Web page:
JH [dot] com is on Twitter @JamesHowdenIII. It keeps followers up-to-date with what’s happening here, plus the usual Twitter smorgasboard of observations, pass-alongs and faves, and of course you’re welcome. 

Thanks for looking in. If you’re new here, read on to find out more about “Sport, Culture and Other Obsessions” that I’ve been writing about

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Spurs Win Again. We Don’t Get It.

I expected to be watching Game Seven of the NBA Finals Friday morning — I’m in China, lest ye forget — and instead I wrote this.

SPURS IN FIVE?! WHO CALLED THAT?

Nobody. Cuz we believe “the team with the best player wins”, cuz the NBA has marketed the hell out of individualism. And MJ did, and Shaq probably was, and so was Tim Duncan, once upon a time, but even back then it was always a team deal with the Spurs.

I forecast San Antonio in seven, so I’m still not adjusted. I’m programmed for an epic climax, as games 6 and 7 in 2013 were the best pair of basketball struggles I’ve seen, what, ever? At least since the Magic Lakers and the Celtic Birds in the ’80s. With the Spurs’ early air-conditioning this year, I’m revising history: they actually won last year, too, even though LeBron James held up the trophies and preened and narcissized “I’m not supposed to be here!” (Sorry, kid king. Noticing the clay feet more than is charitable.)

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NBA Playoffs: I’ll Ask You One More Time

Well, I’ve been busy, that’s why there haven’t been more NBA cud-chewing. I had an earlier series of NBA questions about the fire-breathing, where’s-the-basketball gossip-fest that the NBA Finals have made of themselves. Anyway, been runnin’: two weeks left of school, and three weeks in this amazing country. (If you’d like a sense of what it’s like following the NBA from China, there’s this blow-by-commercial-blow account from another Miami-in-the-Finals episode of Sports TV in the Middle Kingdom.) Anyway, Game 5 starts in an hour. Here we go.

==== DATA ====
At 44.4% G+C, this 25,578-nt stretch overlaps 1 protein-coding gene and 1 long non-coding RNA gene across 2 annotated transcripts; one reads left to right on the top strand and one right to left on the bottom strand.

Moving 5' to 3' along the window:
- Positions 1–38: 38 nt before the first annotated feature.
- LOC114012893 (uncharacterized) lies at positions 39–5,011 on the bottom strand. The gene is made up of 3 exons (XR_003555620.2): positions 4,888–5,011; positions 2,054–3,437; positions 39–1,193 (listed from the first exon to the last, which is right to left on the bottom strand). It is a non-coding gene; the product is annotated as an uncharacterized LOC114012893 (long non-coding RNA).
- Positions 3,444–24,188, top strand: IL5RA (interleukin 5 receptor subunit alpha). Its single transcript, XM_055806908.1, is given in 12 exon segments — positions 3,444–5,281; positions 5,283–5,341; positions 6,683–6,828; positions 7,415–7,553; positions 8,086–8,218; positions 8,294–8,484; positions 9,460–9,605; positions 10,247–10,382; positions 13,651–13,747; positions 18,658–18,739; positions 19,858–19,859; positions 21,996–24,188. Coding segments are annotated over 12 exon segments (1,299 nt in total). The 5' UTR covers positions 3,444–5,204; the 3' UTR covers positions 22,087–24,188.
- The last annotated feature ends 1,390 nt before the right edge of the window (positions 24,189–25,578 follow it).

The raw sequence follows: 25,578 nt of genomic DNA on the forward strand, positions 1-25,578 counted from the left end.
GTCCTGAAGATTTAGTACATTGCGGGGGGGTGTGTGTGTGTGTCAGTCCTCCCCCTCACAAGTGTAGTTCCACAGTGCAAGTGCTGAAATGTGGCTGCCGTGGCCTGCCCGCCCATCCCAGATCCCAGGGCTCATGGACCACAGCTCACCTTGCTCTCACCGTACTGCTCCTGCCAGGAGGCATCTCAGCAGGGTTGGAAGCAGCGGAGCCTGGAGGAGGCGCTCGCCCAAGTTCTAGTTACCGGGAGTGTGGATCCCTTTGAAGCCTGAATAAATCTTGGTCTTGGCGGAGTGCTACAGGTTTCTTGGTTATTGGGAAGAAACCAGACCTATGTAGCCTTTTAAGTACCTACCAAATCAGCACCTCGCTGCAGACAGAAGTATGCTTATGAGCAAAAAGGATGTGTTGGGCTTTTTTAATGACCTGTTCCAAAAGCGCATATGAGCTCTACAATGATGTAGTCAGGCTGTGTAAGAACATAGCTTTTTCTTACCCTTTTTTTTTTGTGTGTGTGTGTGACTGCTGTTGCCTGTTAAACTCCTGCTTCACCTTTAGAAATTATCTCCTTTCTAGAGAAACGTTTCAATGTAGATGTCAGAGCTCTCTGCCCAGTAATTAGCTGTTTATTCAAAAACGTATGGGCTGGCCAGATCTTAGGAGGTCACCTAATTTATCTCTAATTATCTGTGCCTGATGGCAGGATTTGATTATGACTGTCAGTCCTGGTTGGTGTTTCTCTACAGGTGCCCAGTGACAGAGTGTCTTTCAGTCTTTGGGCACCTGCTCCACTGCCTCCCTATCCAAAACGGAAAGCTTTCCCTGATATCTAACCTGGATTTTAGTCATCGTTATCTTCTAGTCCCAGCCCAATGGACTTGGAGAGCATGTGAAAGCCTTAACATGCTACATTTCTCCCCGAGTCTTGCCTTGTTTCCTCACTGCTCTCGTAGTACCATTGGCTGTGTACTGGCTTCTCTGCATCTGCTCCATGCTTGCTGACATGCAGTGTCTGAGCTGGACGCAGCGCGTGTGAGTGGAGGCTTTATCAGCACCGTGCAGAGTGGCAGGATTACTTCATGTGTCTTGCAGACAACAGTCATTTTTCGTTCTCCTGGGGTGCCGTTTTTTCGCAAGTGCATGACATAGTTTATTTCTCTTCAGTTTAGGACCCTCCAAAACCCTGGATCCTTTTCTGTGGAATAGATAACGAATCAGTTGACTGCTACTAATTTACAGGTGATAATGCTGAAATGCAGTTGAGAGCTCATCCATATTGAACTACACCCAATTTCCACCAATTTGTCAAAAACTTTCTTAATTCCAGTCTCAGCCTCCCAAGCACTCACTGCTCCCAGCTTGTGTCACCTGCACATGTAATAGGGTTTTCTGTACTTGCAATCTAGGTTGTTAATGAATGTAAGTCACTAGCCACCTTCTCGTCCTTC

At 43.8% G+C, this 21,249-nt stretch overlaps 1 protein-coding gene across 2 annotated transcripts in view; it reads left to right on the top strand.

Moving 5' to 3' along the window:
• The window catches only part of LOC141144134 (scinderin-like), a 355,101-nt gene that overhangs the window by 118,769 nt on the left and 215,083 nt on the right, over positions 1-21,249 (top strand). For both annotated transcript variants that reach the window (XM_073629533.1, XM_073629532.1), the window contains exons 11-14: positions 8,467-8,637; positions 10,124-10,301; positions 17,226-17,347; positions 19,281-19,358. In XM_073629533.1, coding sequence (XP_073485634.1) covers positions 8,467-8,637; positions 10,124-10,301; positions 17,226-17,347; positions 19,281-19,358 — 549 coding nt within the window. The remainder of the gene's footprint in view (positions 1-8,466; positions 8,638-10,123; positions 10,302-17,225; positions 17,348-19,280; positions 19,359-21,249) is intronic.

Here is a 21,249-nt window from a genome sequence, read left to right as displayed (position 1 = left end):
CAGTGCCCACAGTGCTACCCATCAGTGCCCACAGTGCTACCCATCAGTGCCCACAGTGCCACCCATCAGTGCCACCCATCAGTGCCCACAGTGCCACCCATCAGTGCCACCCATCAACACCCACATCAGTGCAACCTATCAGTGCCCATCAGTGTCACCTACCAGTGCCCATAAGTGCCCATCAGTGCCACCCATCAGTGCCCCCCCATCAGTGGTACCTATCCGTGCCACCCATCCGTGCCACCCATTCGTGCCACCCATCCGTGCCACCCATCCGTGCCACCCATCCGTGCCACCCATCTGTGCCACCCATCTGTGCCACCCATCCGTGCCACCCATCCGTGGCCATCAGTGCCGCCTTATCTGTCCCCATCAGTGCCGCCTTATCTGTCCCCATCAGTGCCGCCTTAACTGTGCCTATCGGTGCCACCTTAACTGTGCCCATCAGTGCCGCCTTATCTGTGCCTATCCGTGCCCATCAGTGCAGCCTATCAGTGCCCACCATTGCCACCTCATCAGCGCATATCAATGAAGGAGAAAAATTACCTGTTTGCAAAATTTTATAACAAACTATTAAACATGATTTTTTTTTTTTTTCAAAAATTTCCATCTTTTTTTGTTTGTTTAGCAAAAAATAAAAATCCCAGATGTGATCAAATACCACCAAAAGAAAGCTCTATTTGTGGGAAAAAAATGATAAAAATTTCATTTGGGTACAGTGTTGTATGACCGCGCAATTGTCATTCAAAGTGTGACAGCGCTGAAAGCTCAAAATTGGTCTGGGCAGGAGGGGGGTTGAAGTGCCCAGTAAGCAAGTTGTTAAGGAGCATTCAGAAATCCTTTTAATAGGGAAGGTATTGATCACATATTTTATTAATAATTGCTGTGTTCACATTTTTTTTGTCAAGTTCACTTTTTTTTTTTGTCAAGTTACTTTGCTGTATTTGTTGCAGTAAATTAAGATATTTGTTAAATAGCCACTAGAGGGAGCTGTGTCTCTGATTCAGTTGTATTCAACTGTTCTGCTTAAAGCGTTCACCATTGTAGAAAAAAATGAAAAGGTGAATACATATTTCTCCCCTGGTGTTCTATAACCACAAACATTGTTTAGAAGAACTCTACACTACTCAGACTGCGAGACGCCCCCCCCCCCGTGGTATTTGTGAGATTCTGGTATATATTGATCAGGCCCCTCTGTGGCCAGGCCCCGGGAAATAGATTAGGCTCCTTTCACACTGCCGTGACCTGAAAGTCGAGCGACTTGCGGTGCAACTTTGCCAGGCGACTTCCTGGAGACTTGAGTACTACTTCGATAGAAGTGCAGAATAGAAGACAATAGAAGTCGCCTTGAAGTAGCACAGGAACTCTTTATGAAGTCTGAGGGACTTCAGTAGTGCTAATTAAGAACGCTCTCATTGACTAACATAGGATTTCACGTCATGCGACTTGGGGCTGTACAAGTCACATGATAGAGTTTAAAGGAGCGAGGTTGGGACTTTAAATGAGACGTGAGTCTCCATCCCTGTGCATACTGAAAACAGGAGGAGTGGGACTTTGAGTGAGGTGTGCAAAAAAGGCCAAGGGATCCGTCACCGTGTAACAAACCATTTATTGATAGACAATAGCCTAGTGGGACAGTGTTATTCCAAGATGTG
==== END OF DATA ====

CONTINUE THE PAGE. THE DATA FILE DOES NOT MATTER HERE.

Slingshot Lewis. It goes *in*, though, and has for a long time.

Slingshot Lewis. It goes *in*, though, and has for a long time.

Can you imagine how brilliant a shooter Rashard Lewis could’ve been had someone taught him how at a younger age? What would that behind-the-head slingshot, what little kids trying to hoist a rock towards an unreachably high rim, look like if he’d been drafted by the Spurs and coached by shot-meister Chip Engelland? (Surely, not like this.)

Is it necessary to point to subterranean racism when LeBron’s cramping in game one draws the howls of Internet Toldja Boys reminding us that he’s not only human but morally inferior? (Answers, like a jerk, his own rhetorical question: Yes.)

How do the Game One officials miss that four-steps-after-the –bounce journey by LeBron – even James Harden only takes three in his chronic travels – with the change in direction after the first two? (The Jerk, again: it was the Superstar call, plus he did it so smoothly. They froze. That would’ve been an oh-s—t moment in the whistle-blower film review.) Or does the fact that I’m still harping about the best players on the planet getting away with sloppy face-ups and 2 or 3 extra steps on drives — passes that my mediocre high school players never got — a sign of rampant resentment and unresolved OCD issues? (Don’t answer that.)

Was that meaningless last-minute corner three by Kawhi Leonard actually brilliant teamsmanship by Ginobili to get him feeling good heading for game 2, or am I just too Spursy? (No need to reply to that one, either.)

When it rains in San Antonio, does it always pour? (Meteorological Heat-check – get it? tee-hee – Metaphor Alert! An MHMA!)

What in the world were we seeing in Games 3 and 4?

How did the Spurs just keep getting better when the jock punditocracy wrote them off starting, when, 2009? And especially after the Thunder threw a wrench in that dominant playoff run San Antonio was on in 2012? (Back then, it looked like the Spurs had been solved. Remember?)